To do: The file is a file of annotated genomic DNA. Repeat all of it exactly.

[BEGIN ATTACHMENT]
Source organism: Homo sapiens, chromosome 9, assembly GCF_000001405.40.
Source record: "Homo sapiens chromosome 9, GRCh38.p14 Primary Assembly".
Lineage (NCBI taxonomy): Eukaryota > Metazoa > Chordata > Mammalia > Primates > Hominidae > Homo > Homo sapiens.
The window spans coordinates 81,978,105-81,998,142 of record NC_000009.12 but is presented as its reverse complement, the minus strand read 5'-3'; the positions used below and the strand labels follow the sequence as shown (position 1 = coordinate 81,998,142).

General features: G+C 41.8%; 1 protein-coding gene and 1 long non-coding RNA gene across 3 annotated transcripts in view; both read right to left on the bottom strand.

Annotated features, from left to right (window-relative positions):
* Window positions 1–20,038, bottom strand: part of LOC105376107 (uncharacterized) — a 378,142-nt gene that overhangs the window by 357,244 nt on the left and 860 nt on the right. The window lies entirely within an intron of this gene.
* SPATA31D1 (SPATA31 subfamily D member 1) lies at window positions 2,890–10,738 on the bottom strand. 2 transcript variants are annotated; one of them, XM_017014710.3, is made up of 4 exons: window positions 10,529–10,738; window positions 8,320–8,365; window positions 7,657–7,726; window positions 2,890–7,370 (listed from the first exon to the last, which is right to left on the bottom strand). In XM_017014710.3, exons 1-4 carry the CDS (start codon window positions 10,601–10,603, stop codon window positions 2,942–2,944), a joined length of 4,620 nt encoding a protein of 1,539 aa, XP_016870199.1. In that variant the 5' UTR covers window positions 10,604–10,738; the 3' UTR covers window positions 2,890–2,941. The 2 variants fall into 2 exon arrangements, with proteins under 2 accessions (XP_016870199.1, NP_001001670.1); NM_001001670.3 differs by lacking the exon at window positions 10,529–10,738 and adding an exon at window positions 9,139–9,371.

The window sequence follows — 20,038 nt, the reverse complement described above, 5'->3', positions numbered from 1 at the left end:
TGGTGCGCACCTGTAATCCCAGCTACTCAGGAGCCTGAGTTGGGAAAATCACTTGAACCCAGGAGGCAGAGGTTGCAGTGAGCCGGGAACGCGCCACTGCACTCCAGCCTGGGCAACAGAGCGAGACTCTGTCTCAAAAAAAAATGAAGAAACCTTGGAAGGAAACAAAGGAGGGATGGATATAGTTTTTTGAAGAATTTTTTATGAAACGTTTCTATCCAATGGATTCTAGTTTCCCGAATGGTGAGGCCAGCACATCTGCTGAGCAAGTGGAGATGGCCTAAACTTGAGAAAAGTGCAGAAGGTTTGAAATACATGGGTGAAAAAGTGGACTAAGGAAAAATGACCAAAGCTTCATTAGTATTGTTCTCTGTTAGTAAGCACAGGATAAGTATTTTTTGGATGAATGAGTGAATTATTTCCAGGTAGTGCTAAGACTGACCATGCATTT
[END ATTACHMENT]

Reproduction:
Source organism: Homo sapiens, chromosome 9, assembly GCF_000001405.40.
Source record: "Homo sapiens chromosome 9, GRCh38.p14 Primary Assembly".
Lineage (NCBI taxonomy): Eukaryota > Metazoa > Chordata > Mammalia > Primates > Hominidae > Homo > Homo sapiens.
The window spans coordinates 81,978,105-81,998,142 of record NC_000009.12 but is presented as its reverse complement, the minus strand read 5'-3'; the positions used below and the strand labels follow the sequence as shown (position 1 = coordinate 81,998,142).

General features: G+C 41.8%; 1 protein-coding gene and 1 long non-coding RNA gene across 3 annotated transcripts in view; both read right to left on the bottom strand.

Annotated features, from left to right (window-relative positions):
* Window positions 1–20,038, bottom strand: part of LOC105376107 (uncharacterized) — a 378,142-nt gene that overhangs the window by 357,244 nt on the left and 860 nt on the right. The window lies entirely within an intron of this gene.
* SPATA31D1 (SPATA31 subfamily D member 1) lies at window positions 2,890–10,738 on the bottom strand. 2 transcript variants are annotated; one of them, XM_017014710.3, is made up of 4 exons: window positions 10,529–10,738; window positions 8,320–8,365; window positions 7,657–7,726; window positions 2,890–7,370 (listed from the first exon to the last, which is right to left on the bottom strand). In XM_017014710.3, exons 1-4 carry the CDS (start codon window positions 10,601–10,603, stop codon window positions 2,942–2,944), a joined length of 4,620 nt encoding a protein of 1,539 aa, XP_016870199.1. In that variant the 5' UTR covers window positions 10,604–10,738; the 3' UTR covers window positions 2,890–2,941. The 2 variants fall into 2 exon arrangements, with proteins under 2 accessions (XP_016870199.1, NP_001001670.1); NM_001001670.3 differs by lacking the exon at window positions 10,529–10,738 and adding an exon at window positions 9,139–9,371.

The window sequence follows — 20,038 nt, the reverse complement described above, 5'->3', positions numbered from 1 at the left end:
TGGTGCGCACCTGTAATCCCAGCTACTCAGGAGCCTGAGTTGGGAAAATCACTTGAACCCAGGAGGCAGAGGTTGCAGTGAGCCGGGAACGCGCCACTGCACTCCAGCCTGGGCAACAGAGCGAGACTCTGTCTCAAAAAAAAATGAAGAAACCTTGGAAGGAAACAAAGGAGGGATGGATATAGTTTTTTGAAGAATTTTTTATGAAACGTTTCTATCCAATGGATTCTAGTTTCCCGAATGGTGAGGCCAGCACATCTGCTGAGCAAGTGGAGATGGCCTAAACTTGAGAAAAGTGCAGAAGGTTTGAAATACATGGGTGAAAAAGTGGACTAAGGAAAAATGACCAAAGCTTCATTAGTATTGTTCTCTGTTAGTAAGCACAGGATAAGTATTTTTTGGATGAATGAGTGAATTATTTCCAGGTAGTGCTAAGACTGACCATGCATTT